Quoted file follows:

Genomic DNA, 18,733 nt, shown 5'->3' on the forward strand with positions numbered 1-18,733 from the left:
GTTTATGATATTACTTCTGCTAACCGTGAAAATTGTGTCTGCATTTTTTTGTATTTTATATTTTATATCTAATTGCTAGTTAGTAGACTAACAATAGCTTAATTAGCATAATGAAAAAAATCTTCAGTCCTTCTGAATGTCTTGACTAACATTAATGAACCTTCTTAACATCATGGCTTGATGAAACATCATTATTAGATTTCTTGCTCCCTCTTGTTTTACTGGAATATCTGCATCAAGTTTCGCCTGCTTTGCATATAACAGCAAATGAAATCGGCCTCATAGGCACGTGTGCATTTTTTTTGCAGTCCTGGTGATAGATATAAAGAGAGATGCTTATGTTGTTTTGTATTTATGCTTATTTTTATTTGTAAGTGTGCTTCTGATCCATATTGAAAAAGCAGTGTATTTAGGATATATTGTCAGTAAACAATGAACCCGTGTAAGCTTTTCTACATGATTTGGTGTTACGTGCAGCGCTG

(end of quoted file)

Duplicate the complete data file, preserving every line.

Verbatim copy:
Genomic DNA, 18,733 nt, shown 5'->3' on the forward strand with positions numbered 1-18,733 from the left:
GTTTATGATATTACTTCTGCTAACCGTGAAAATTGTGTCTGCATTTTTTTGTATTTTATATTTTATATCTAATTGCTAGTTAGTAGACTAACAATAGCTTAATTAGCATAATGAAAAAAATCTTCAGTCCTTCTGAATGTCTTGACTAACATTAATGAACCTTCTTAACATCATGGCTTGATGAAACATCATTATTAGATTTCTTGCTCCCTCTTGTTTTACTGGAATATCTGCATCAAGTTTCGCCTGCTTTGCATATAACAGCAAATGAAATCGGCCTCATAGGCACGTGTGCATTTTTTTTGCAGTCCTGGTGATAGATATAAAGAGAGATGCTTATGTTGTTTTGTATTTATGCTTATTTTTATTTGTAAGTGTGCTTCTGATCCATATTGAAAAAGCAGTGTATTTAGGATATATTGTCAGTAAACAATGAACCCGTGTAAGCTTTTCTACATGATTTGGTGTTACGTGCAGCGCTG